You have to convince yourself that the all-new 2017 Hyundai Ioniq isn’t a waste of time. Humans enjoy taking half-steps to save our planet; we recycle when it’s convenient, buy food from sustainable farms if it looks tasty, and drive low-emission, alternative-powertrain vehicles when it makes sense — for us. When gas is cheap, like it is today, alternative-powertrain vehicles simply don’t make sense. So staring at hybrid, plug-in hybrid, and all-electric variants of the Hyundai Ioniq at the 2016 New York auto show, you wonder if this hatchback — a dedicated alt-power car that’ll never have a conventional powertrain — has a place in the world, hoping it does.
Building on the foundation established by the holy Prius, mass-market alternative-powertrain vehicles have begun to crop up all over, from Chevy’s redesigned plug-in Volt and all-new Bolt EV to Ford’s all-electric Focus and its C-Max hybrid and PHEV. The automotive marketplace is slowly creeping toward green cars, and Hyundai hopes to help pioneer and push forward the automotive frontier with its first dedicated hybrid/electric model. We sat down with both John Shon, Hyundai Motor America’s manager of product planning for Ioniq, and Michael O’Brien, vice president of product and corporate planning for Hyundai Motor America, to hear more about Ioniq’s beginnings — and to get an idea of how this model, this idea, will grow.
“The hybrid has the most sales potential in terms of volume … but we’re bullish on the plug-in hybrid and the electric vehicle as well,” says Shon. The hybrid and plug-in Ioniqs use fundamentally the same hybrid powertrain we’ve known from the Sonata Hybrid — a single electric motor housed between the gasoline engine and transmission — but these Ioniq models use a dual, dry-clutch automatic transmission. Jerkiness at startup is a major complaint about dual-clutch transmissions, but the hybrid system’s electric motor helps buffer out that shuddering when accelerating from a stop.
Says O’Brien, “We give customers that ‘fun to drive’ feel and engineers have the potential to choose the right ratios and maintain the most appropriate and efficient operating range. [The Ioniq’s] highway [fuel economy] number will be better than our competitors.”
The all-electric version of the vehicle required a fair amount of rejiggering due to its bespoke powertrain. Whereas the hybrid and plug-in hybrid use a multilink rear suspension, the all-electric model uses a torsion-beam rear end so that its larger 20-kW battery pack can be stored under the rear passenger seats. What happens to the battery pack when it eventually degrades or depletes? We don’t know; while both hybrid and plug-in Ioniqs benefit from Hyundai’s lifetime warranty, Hyundai is mum about how it’s handling the EV’s warranty, though O’Brien says a lifetime warranty is under consideration for the EV as well. What’s going to be the most successful model in the marketplace? Logic says the hybrid; Hyundai says it’s up to the customer to decide which powertrain is most successful and is marketing the Ioniq as such. The Ioniqs won’t be advertised as three separate cars but rather as one car with three distinct variants.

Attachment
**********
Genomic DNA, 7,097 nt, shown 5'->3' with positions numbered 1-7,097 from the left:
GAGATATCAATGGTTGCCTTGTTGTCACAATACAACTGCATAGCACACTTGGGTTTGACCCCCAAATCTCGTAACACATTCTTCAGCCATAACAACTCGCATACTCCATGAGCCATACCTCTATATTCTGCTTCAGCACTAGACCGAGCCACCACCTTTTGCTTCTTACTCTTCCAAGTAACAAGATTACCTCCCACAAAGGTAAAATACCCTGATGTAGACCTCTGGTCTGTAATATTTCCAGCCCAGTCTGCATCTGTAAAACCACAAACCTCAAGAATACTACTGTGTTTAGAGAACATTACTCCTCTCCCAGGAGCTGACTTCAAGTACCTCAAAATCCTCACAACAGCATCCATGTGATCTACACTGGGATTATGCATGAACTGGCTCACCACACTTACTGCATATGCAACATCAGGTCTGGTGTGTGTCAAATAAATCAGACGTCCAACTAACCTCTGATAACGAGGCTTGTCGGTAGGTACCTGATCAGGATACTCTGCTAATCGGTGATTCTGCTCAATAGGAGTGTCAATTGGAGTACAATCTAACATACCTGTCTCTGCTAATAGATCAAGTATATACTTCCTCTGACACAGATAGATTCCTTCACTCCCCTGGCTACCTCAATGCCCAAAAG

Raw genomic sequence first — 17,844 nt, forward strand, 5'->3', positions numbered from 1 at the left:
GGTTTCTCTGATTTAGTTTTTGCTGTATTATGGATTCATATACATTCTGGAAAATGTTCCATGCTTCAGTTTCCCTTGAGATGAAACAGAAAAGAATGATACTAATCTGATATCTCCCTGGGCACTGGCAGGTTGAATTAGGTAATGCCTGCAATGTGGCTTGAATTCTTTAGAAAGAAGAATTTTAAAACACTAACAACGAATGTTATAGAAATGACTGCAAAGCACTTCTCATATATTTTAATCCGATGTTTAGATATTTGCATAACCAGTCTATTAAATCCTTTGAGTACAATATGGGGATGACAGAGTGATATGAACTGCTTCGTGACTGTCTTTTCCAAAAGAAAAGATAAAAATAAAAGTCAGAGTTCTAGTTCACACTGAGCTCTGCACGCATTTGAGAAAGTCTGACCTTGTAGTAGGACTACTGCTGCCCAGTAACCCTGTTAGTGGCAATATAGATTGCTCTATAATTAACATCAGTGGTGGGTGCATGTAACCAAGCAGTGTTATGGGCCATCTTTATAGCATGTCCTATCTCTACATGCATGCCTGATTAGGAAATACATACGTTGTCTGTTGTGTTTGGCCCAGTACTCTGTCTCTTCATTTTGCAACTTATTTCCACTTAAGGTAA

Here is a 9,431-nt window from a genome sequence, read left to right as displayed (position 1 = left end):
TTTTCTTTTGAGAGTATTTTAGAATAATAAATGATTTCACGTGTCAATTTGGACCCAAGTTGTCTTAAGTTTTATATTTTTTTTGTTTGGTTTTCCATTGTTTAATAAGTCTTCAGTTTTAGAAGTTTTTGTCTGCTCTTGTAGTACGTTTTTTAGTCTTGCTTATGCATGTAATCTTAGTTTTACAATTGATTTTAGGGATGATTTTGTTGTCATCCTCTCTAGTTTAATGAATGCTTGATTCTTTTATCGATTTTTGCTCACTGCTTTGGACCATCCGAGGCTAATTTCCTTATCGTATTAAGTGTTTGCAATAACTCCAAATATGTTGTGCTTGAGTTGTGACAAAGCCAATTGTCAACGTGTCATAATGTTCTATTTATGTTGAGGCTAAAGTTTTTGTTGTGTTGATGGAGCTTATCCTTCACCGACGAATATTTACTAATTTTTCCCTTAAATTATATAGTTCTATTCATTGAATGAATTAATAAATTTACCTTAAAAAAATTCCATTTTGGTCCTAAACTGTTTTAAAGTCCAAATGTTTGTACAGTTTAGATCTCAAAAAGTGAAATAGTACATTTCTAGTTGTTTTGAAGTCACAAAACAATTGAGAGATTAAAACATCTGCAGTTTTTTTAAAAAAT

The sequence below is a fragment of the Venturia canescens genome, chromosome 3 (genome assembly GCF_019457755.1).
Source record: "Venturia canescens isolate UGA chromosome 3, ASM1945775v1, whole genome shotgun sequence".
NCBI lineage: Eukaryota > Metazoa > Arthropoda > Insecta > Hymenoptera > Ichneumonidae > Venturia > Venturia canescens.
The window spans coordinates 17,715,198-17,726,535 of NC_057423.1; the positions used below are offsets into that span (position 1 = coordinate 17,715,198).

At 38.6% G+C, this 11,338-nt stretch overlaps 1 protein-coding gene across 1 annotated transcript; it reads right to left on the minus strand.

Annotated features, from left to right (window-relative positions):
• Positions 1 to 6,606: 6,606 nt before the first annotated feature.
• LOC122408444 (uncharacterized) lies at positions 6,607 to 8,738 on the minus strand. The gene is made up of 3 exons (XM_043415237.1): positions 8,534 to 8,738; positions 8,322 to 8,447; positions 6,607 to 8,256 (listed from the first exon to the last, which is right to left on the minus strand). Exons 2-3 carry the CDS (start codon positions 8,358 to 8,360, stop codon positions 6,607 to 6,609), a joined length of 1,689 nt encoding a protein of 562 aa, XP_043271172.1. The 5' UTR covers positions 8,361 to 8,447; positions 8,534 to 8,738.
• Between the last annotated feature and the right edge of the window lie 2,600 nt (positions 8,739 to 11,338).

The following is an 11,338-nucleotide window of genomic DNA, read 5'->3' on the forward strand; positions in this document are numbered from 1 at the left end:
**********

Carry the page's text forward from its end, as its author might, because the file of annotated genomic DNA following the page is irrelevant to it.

The Ioniq looks a lot like an Elantra: plain and boring. Why doesn’t it look funky, futuristic, and forward thinking, like the all-new Toyota Prius does? “We wanted it to be a no compromise car,” says Shon. “To not let the appearance of the vehicle be a rejection reason. Sometimes there’s a negative connotation that comes with looking too ‘green.’ A dedicated green car offers so much more than design that we didn’t want design to be so polarizing that people wouldn’t look at it.”
Hyundai thinks Ioniq buyers will be educated and affluent customers who conduct research before they enter a dealership. “The buyer actually knows more about the car than the dealer, for the most part,” says Shon. That’s why Hyundai says it will establish a training program to certify salespeople to push eco-friendly models off its lots. The automaker is also trying to make buying incentives — tax breaks — more transparent and easier for customers to collect, such as starting balloon payments. “We’re trying to eliminate all the barriers the customer may have,” says O’Brien.
Ioniq could potentially transform into a sub-brand, much like Prius has, but Hyundai isn’t sure about that just yet. Right now, it’s “an initiative for greater sustainable mobility.” The automaker wants it to have a reputation like Prius, though, and says it definitely wants to have these powertrains playing in the hot CUV segment, although it won’t reveal any details of forthcoming cars. Will that supposed vehicle be an Ioniq XL, not unlike the Prius V? Don’t know.
The hybrid Ioniq will be sold at dealerships throughout all 50 states, while the plug-in hybrid and all-electric Ioniqs will be stocked in the 10 ZHEV states and available nationwide by special order. Hyundai has not announced pricing, but Ioniq models will be priced competitively with the Toyota Prius and Nissan Leaf.
The hybrid and electric Ioniqs will be available to buy before the end of this year, and the plug-in version will go on sale around April 2017. How many buyers are out there? Again, don’t know.
“[The market for these types of vehicles] is kind of niche,” O’Brien says. “We have to do better than that. The way we do that is that the engineering approach of this car was intended to make a statement that you could drive an Elantra and you could drive this and there’s absolutely no expression of apology. It has all the goodness of a gasoline car with none of the drawbacks. We’re going to eliminate that reason for not choosing this car.”
O’Brien’s biggest fear? Cheap gas.